It Seems The End Draws Near, In Legacy Schering-Plough’s Integrilin® Promotional Fraud Case: UPDATED California Federal Court Filings

Almost two months ago, I indicated that Merck would likely ultimately escape this qui tam style lawsuit, without having to go to trial on the merits. The latest filing, in the federal Courthouse for the Eastern District of California, confirms my hunch. It was a reply motion to a motion to reconsider, and in it Merck’s lawyers forcefully make the point that Millennium is alleged to have done nothing different than legacy Schering-Plough. And Millennium was dismissed — because these same claims were the subject of a prior public disclosure or three.

To be clear, it does seem the bad behavior alleged in the case actually happened — and unsurprisingly, it was directed by Schering-Plough — to gain an unfair advantage in selling the drug (allegedly). It just seems these matters were already disclosed, and likely resolved, in other court proceedings — thus presenting a bar to any separate recovery here. In any event, here is a bit from the latest filing, but I expect we will hear little more of material import on this matter — other than that it has been disposed of — without a trial.

. . . .The first distinction between Schering and Millennium that Relator’s Opposition seeks to draw with respect to these claims is based on the flawed premise that the [complaint] somehow distinguishes what Millennium allegedly did to promote Integrilin off-label from what Schering allegedly did. But this is not in fact what the [complaint] alleges. . . . In an effort to manufacture support for his argument, Relator seeks to create the false impression in his Opposition that only Schering is alleged to have sent letters to doctors and to have used scientific studies to promote Integrilin off-label. . . .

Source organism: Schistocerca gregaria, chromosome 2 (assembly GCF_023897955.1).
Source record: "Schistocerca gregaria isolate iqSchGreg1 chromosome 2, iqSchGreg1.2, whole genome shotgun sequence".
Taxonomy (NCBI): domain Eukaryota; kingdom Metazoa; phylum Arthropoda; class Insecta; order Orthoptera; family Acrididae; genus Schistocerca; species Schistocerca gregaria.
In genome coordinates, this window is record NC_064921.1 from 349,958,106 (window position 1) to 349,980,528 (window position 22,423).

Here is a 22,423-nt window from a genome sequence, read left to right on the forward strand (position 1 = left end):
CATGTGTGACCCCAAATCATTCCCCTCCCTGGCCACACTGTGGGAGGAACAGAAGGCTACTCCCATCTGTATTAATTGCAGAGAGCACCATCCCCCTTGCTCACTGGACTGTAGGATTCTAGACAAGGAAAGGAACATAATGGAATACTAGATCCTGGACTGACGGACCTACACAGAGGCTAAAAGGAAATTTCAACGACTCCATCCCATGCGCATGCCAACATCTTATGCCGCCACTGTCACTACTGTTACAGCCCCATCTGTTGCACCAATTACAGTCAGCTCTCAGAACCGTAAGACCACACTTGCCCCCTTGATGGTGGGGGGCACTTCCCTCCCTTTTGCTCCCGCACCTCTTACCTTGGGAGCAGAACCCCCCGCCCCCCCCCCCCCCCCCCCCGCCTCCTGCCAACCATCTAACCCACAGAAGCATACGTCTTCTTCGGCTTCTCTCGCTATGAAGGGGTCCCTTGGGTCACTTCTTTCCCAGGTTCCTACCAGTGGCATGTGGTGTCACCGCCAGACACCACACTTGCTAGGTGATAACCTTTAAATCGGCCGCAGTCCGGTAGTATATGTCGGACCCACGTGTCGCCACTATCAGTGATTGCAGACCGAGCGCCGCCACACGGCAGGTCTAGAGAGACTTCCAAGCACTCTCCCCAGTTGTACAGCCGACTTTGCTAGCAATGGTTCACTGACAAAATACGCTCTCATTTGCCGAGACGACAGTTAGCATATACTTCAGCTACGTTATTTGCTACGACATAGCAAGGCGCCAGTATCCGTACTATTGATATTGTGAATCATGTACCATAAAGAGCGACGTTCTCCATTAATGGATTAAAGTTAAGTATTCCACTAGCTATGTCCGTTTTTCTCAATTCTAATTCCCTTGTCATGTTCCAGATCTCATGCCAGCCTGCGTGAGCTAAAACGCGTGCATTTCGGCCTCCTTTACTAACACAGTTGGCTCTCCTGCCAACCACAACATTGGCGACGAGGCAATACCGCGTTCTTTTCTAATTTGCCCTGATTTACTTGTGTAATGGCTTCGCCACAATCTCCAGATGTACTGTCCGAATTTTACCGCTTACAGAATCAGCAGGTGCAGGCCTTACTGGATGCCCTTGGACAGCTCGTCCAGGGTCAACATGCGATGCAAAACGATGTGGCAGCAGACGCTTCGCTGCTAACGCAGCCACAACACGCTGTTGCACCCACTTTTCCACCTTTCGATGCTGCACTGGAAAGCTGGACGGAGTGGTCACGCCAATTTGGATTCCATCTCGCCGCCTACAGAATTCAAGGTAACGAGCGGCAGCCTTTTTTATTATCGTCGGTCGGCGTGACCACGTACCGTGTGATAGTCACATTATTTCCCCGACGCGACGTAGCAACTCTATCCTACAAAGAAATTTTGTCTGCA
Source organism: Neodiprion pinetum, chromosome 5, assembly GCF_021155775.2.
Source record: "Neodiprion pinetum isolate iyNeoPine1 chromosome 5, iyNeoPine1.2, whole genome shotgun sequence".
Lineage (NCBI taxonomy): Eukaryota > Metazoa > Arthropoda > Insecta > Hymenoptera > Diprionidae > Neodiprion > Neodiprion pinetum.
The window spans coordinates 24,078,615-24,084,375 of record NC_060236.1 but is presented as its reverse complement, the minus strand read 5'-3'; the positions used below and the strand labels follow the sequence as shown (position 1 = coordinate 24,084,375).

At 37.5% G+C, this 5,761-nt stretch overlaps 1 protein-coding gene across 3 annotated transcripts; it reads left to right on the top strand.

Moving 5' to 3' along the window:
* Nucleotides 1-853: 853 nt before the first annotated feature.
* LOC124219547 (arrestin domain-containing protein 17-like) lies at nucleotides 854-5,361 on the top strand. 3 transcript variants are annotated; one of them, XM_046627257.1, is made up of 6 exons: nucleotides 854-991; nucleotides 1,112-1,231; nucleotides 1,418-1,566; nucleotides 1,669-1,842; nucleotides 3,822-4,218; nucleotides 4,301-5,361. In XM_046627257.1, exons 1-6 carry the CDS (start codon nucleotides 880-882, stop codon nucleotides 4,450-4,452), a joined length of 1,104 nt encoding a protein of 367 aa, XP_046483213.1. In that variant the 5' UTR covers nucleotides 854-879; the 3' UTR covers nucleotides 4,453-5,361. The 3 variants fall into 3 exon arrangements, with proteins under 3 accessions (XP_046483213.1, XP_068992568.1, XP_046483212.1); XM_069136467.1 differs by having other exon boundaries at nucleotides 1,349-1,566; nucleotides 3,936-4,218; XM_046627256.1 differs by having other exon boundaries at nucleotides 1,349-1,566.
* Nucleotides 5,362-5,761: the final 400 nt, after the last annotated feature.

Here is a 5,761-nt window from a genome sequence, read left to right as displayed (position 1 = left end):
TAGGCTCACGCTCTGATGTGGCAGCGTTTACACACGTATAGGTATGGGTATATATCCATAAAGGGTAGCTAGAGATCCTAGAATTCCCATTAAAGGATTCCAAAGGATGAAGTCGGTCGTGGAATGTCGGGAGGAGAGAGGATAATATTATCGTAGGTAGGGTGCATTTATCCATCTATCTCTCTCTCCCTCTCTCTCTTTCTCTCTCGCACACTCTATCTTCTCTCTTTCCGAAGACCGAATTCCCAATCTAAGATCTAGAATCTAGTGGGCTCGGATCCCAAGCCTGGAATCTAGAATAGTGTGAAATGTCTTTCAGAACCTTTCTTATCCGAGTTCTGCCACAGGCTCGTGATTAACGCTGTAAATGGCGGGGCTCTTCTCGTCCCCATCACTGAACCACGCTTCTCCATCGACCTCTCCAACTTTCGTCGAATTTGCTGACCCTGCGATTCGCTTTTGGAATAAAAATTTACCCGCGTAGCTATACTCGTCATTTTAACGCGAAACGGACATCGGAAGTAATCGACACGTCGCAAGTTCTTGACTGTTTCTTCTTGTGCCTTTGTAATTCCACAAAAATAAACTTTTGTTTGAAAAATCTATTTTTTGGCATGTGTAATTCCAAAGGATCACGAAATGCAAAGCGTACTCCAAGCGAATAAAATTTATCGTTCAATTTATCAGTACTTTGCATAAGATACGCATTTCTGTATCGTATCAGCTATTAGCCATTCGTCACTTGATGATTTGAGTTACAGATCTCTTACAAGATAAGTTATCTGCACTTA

[T]his Court has already reached conclusions indicating that the off-label promotional claims leveled against Millennium and Schering are essentially the same. In dismissing those claims as against Millennium, the Court found that the [complaint] alleges “Millennium caused the submission of false claims by ‘presenting physicians with false information about off-label uses of Integrilin and encouraging physicians to prescribe Integrilin for such uses . . . which were not approved by the FDA or any relevant drug compendium. . . .’” The Court also found, without distinguishing between Schering and Millennium, that the [complaint] alleges “Defendants, including Millennium, made false and fraudulent representations ‘to physicians that Integrilin was safe and effective for use in off-label patient populations. . . .’”

Tellingly, it was by comparing these allegations to the allegations in the 2007 federal complaints that the Court determined that Relator’s “off-label use allegations” against Millennium were “‘based upon’ public disclosures previously made” in those 2007 complaints. . . .

That seems pretty much rock-solid. Just to sure, though, we will — as ever — keep an occasional eye on this particular minor league game — ice cream cone in hand. . . watching it melt away, on a perfect Spring night. So it goes.

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